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Broking industry reacts to cash rate move

by Charbel Kadib12 minute read
Broking industry reacts to cash rate move

Senior stakeholders in the broking industry have reacted to the Reserve Bank’s first monetary policy adjustment in almost three years.

The Reserve Bank of Australia (RBA) cut the official cash rate to 1.25 per cent, following its monetary policy board meeting yesterday (4 June).

The central bank’s decision was predicted by most industry pundits, with comparison website Finder.com.au’s RBA Cash Rate Survey reporting that of the 35 market analysts and economists surveyed, 32 (91 per cent) predicted a cut.

The shift in expectations followed RBA governor Philip Lowe’s concession earlier this month that the board would “consider the case” for a rate cut in June, in light of flat inflation growth, subdued wage growth and weaker than expected labour market conditions.


Most analysts are expecting the RBA’s June decision to be the first of several cash rate reductions in 2019.

The majority (59 per cent) of analysts surveyed by Finder have predicted two cuts this year, while 22 per cent forecasted three cuts before December.

Broking industry reacts

Senior stakeholders in the third-party mortgage industry have reacted to the RBA rate cut news with mixed sentiment.

Mortgage Choice CEO Susan Mitchell said the rate cut is welcome news for the property market.

“[The] cash rate cut is good news for the Australian property market, which could see a boost from lower interest rates,” she said.

“According to the latest CoreLogic Hedonic Home Value Index, national dwelling values fell 0.4 per cent in April and 7.3 per cent annually.

“The Reserve Bank would be acutely aware that any cuts to the cash rate may serve to bolster overall activity in the property market, and while I do not see dwelling values rebounding to their 2017 peak any time soon, monetary policy stimulus could help put a floor under falling dwelling values.”

Executive chairman of Loan Market Group Sam White agreed, adding that the rate cut would provide prospective home buyers with further impetus to enter the property market.   

“The record-low interest rate creates real opportunity for first home buyers, investors and refinancers, with house prices in Australia’s two major cities now at the same level they were in late 2015 to early 2016,” he said.

“This, coupled with the Coalition government’s plan to help first home buyers save for a deposit, whereby FHBs would only need a 5 per cent deposit, brings overdue relief to those wanting to enter the housing market.”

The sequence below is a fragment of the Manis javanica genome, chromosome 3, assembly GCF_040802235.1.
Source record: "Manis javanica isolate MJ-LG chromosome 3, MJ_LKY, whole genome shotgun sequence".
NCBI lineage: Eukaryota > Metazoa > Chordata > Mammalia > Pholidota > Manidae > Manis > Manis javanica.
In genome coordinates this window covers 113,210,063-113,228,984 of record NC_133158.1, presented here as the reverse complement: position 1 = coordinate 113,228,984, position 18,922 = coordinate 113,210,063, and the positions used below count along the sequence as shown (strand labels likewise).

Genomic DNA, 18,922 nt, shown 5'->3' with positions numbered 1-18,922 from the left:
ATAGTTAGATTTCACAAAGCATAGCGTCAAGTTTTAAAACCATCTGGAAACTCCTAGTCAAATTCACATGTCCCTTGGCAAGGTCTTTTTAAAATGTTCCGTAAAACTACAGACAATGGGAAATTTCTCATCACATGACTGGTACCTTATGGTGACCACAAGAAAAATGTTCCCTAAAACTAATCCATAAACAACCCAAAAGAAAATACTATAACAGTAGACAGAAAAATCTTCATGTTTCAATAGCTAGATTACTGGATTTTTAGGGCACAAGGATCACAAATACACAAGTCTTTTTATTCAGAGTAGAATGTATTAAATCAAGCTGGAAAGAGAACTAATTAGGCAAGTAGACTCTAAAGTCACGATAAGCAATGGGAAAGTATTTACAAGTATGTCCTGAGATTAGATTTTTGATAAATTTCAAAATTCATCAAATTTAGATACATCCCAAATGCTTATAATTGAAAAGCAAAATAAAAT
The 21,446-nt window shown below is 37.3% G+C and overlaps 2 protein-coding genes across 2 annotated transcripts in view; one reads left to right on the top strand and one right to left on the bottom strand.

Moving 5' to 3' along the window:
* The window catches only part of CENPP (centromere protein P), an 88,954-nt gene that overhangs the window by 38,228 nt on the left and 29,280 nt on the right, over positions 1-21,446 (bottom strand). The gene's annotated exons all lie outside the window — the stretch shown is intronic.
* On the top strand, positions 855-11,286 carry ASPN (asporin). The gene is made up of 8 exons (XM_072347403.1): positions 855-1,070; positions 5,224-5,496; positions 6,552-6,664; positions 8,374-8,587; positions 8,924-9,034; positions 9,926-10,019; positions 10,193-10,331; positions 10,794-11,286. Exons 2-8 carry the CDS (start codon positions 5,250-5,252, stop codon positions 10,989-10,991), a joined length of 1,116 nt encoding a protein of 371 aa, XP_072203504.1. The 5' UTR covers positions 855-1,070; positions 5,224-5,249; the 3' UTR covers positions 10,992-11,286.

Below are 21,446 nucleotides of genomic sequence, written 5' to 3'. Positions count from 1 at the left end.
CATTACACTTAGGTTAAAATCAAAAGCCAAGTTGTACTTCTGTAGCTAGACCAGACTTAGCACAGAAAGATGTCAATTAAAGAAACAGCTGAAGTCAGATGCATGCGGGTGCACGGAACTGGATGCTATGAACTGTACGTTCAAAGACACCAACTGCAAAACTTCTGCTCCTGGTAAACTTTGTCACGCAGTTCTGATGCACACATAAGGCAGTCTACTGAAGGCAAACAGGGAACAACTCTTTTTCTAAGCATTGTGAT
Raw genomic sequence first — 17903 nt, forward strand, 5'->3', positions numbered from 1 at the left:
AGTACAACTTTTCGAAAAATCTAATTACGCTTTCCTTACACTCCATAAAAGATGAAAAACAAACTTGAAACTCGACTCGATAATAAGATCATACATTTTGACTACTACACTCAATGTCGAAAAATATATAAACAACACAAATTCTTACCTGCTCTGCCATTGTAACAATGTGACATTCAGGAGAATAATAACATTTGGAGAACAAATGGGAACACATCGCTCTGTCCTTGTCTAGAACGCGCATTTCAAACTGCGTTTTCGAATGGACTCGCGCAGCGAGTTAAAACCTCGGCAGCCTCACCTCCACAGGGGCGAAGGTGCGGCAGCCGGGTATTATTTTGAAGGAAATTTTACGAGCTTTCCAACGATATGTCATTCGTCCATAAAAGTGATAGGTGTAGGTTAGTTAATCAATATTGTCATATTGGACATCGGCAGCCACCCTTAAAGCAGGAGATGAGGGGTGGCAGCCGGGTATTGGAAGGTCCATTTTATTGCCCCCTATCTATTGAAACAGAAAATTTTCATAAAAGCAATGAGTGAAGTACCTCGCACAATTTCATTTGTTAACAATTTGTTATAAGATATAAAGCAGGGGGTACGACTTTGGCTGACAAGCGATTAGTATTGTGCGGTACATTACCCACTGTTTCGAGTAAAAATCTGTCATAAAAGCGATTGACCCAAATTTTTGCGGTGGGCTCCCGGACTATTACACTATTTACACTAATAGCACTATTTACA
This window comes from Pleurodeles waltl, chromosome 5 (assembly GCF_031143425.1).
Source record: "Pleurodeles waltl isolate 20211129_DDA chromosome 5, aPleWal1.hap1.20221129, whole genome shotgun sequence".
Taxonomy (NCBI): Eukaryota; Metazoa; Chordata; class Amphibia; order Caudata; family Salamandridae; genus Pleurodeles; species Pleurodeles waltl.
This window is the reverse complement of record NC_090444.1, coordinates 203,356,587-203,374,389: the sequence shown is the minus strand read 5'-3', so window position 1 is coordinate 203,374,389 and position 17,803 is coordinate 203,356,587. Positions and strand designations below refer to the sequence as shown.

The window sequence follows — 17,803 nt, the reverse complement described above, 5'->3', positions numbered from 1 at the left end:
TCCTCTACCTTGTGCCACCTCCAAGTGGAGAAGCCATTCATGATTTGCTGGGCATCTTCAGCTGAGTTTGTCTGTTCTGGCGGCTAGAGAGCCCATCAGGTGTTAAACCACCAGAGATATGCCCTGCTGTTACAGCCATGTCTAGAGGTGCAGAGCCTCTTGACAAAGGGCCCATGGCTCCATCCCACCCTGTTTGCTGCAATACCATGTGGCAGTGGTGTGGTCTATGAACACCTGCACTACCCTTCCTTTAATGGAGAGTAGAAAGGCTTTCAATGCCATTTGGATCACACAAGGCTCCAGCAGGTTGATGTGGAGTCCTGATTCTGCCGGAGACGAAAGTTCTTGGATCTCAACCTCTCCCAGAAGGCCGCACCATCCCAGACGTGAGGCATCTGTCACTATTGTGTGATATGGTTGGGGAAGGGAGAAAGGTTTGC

Mr White also observed that the rate cut provides mortgage brokers with an opportunity to capitalise on any potential increase in demand for housing credit.  

“Brokers have never been more important to everyday Aussies looking to enter the housing market, refinance or invest,” he said.

However, Aussie Home Loans’ chief customer officer, David Smith, said that while the rate cuts may be good news for mortgage holders, they’re also a sign of a slowing economy.

“Australia has enjoyed a run of almost 30 years of unbroken economic growth, but there are signs the economy is slowing,” he said.

“A major concern for the RBA is that inflation recently fell to 1.3 per cent, well below its target range of 2 to 3 per cent.

“We believe the RBA is still confident our economy is on track to continue growing this year; however, it’s not taking any chances.”

Mr Smith added: “By trimming the cash rate, the RBA is hoping to give the economy an extra boost to keep it ticking along.”

Managing director of the Finance Brokers Association of Australia (FBAA) Peter White encouraged borrowers to resist the urge to spend any savings they incur from lower mortgage rates.  

“There is a temptation to spend the windfall, including tax cuts and wage growth, but I don’t think that’s the best strategy,” he said.

“Economic growth is flat, debt levels are high, the housing market is still declining and unemployment is static. When you add global factors into the mix, there is cause for caution.

“Borrowers will effectively be saving for a rainy day if they keep their mortgage repayments as high as they can afford. It’s better to have payments in reserve if conditions deteriorate further.”

[Related: Pundits fear banks won’t play ball if RBA cuts]


susan mitchell mortgagechoice ta

Charbel Kadib


Charbel Kadib is the news editor on The Adviser and Mortgage Business.

Before joining the team in 2017, Charbel completed internships with public relations agency Fifty Acres, and the Department of Communications and the Arts.

Email Charbel on: [email protected]